IV-A Planes from predicted depth, surface normals, and semantic segmentation

We utilize the state-of-the-art joint network [24] to estimate depth, normals, and segmentation for each RGB frame in real-time. We exploit the redundancy in the three separate predictions to boost the robustness of the plane detection by generating plane hypothesis in two ways: 1) for each planar region in the semantic segmentation (regions such as floor, wall, etc.) we fit 3D planes using surface normals and depth for orientation and distance of the plane respectively, and 2) depth and surface normals predictions are utilized in the connected component segmentation of the reconstructed point-cloud in a parallel thread ([25, 11]). Plane detection \mathbf{\pi}=\left[a~{}b~{}c~{}d\right]^{\top} is considered to be valid if the cosine distance of normal vectors \vec{\mathbf{n}}=\left[a~{}b~{}c\right]^{\top} and also the distance between the d value of the two planes from two estimations are within a certain threshold. The corresponding plane segmentation is taken to be the intersection of the plane masks of the two hypotheses.

Note that the association between inlier 3D point landmarks and planes, useful for the factor described in III-C, is extracted from this resulted mask. The 3D point is considered as an inlier if the corresponding 2D keypoint inside the mask also satisfies the certain geometric distance threshold.

IV-B Plane Data Association

Once initialized and added to the map, the planes need to be associated with the planes in the incoming frames. Matching planes is more robust than feature point matching due to the inherent geometrical nature of planes [11]. To make data association more robust in cluttered scenes, when available, we additionally use the detected keypoints that lie inside the segmented plane in the image to match the observations. A plane in the map and a plane in the current frame are deemed to be a match if the number of common keypoints is higher than a threshold th_{H} and the unit normal vector and distance of them are within certain threshold. If the number of common keypoints is less than another threshold th_{L} (or zero for feature-deprived regions) meaning that there is no corresponding map plane for the detected plane, the observed plane is added to the map as a new landmark. The map can now contain two or more planar regions that might belong to the same infinite plane such as two tables with same height in the office. However, additional constraints on parallel planes are also introduced according to evidence (Section III-C).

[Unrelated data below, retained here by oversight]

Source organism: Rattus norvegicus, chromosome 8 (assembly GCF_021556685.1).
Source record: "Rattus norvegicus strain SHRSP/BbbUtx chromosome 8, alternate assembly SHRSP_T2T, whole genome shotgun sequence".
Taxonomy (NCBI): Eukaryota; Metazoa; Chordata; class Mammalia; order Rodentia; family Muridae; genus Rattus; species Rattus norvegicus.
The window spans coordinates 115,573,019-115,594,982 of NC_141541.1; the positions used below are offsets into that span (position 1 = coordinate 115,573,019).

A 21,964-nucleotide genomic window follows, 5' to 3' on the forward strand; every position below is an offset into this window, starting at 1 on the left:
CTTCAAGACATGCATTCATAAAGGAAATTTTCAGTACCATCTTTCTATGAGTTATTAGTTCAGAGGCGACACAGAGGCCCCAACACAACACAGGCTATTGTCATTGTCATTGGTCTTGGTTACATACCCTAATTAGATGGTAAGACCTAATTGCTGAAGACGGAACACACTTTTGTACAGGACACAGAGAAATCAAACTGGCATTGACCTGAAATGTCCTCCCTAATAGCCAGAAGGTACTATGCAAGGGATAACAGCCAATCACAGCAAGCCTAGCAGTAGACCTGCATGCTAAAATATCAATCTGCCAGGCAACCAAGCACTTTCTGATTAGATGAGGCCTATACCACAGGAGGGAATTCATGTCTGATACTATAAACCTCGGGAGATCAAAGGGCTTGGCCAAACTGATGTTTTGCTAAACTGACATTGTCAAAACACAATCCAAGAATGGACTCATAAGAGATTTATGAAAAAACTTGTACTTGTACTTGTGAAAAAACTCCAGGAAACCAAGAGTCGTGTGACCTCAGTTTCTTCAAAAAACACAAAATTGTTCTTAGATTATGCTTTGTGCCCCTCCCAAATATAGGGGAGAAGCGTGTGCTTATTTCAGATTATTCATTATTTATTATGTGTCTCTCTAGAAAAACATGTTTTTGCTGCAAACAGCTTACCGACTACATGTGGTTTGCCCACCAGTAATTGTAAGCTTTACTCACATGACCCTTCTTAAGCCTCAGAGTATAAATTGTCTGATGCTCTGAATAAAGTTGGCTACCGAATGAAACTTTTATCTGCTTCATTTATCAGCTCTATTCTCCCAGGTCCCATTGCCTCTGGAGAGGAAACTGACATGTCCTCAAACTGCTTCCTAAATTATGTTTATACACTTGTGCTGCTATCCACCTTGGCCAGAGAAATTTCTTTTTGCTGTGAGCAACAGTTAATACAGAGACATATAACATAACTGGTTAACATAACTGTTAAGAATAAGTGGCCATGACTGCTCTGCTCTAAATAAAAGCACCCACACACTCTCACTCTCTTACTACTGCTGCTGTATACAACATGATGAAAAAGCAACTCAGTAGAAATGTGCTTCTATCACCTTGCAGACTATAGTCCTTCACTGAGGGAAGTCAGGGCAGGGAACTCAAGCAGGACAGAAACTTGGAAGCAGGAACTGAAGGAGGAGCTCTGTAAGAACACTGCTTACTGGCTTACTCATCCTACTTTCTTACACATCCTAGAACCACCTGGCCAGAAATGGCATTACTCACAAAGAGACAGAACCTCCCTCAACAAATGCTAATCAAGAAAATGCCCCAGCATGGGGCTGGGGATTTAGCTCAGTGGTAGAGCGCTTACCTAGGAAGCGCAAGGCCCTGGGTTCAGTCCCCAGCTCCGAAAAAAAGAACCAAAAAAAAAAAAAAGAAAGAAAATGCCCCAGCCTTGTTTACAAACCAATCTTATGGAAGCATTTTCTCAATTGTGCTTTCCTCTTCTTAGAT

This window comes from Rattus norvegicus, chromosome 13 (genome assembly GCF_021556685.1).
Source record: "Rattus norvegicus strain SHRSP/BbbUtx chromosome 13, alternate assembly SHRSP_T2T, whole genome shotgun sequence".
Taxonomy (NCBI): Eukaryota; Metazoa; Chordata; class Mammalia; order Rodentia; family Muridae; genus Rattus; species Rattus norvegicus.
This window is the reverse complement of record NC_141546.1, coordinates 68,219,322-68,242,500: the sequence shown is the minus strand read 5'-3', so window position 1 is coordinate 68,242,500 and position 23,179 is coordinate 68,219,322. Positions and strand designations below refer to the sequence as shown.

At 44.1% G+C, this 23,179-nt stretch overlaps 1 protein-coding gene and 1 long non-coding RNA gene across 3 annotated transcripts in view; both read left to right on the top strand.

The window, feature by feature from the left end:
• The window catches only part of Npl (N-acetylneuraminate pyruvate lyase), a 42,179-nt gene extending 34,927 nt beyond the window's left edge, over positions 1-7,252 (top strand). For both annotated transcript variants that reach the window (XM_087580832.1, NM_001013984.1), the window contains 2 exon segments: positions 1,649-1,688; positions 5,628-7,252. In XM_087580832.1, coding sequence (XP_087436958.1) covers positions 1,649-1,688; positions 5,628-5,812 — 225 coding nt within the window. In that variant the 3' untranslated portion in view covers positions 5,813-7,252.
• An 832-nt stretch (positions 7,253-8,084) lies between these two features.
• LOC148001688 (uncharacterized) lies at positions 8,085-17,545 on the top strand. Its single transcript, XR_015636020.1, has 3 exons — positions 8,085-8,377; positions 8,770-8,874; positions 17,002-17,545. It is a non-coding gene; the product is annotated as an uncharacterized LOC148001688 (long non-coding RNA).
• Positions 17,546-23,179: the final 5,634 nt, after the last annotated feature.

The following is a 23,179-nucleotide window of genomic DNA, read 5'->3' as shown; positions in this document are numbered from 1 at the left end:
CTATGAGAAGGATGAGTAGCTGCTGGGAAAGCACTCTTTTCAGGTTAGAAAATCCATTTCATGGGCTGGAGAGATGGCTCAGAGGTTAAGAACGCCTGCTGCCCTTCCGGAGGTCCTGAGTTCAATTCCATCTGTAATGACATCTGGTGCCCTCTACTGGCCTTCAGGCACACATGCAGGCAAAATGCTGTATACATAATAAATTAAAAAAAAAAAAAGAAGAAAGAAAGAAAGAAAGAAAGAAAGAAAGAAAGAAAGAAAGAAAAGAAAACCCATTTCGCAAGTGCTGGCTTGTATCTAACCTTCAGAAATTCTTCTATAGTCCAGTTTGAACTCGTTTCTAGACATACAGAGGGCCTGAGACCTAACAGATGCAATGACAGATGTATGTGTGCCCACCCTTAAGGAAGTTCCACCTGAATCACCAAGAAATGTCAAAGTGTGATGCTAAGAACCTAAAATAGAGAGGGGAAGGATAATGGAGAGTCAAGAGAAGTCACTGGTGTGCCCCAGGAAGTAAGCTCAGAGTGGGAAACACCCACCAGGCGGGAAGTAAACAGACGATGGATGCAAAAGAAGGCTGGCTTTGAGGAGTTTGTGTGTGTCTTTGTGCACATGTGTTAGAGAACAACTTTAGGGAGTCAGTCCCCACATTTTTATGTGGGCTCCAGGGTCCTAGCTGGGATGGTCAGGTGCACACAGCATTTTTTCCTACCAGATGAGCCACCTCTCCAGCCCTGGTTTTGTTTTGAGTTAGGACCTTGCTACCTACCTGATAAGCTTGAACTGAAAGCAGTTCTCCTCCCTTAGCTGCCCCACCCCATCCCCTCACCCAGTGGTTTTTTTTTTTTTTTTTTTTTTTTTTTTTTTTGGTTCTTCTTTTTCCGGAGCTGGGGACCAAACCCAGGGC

IV-C Factor for Plane Observation

After successful data association, we can introduce the observation factor between the plane and the camera (keyframe). We use a relative key-frame formulation (instead of the global frame) for each plane landmark and a plane landmark \mathbf{\pi}_{r} is expressed relative to the first key-frame (\mathbf{T}^{w}_{r}) that observes it. For an observation \mathbf{\pi}_{obs} from a camera pose \mathbf{T}^{w}_{c}, the multi-edge factor (connecting more than two nodes) for measuring the plane observation is given by:

f_{\mathbf{\pi}}(\mathbf{\pi}_{r},\mathbf{\mathbf{T}^{w}_{r}},\mathbf{\mathbf{% T}^{w}_{c}})={{\parallel d({\mathbf{\mathbf{T}^{r}_{c}}}^{-\top}{\mathbf{\pi}_% {r}},\mathbf{\pi}_{obs})\parallel}_{\boldsymbol{\Sigma}}^{2}} (6)

where {\mathbf{\mathbf{T}^{r}_{c}}}^{-\top}{\mathbf{\pi}_{r}} is the transformed plane from its reference frame to the camera coordinate frame and d is the geodesic distance of the \mathbf{SO}(3) [10] and \mathbf{T}_{c}^{w} is the pose of the camera which takes a point in the current camera frame (\mathbf{P}_{c}) to a point in the world frame \mathbf{P}_{w}={\mathbf{T}_{c}^{w}}{\mathbf{P}_{c}}.

V Incorporating Object with Point-Cloud Reconstruction

As noted earlier, incorporating general objects in the map as quadrics leads to a compact representation of the rough 3D extent and pose (location and orientation) of the object while facilitating elegant data association. State-of-the-art object detector such as YOLOv3 [26] can provide object labels and bounding boxes in real-time for general objects. The goal of introducing objects in SLAM is both to increase the accuracy of the localization and to yield a richer semantic map of the scene. While our SLAM proposes a sparse and coarse realization of the objects, wherever the fine model reconstruction of each object is available it can be seamlessly incorporated on top of the corresponding quadric and even refines the quadric reconstruction as discussed in V-B.

V-A Object Detection and Matching

Fig. 1: Single-view point-cloud reconstruction imposes a shape prior constraint on a multi-view reconstructed quadric in our system (See Section V-B)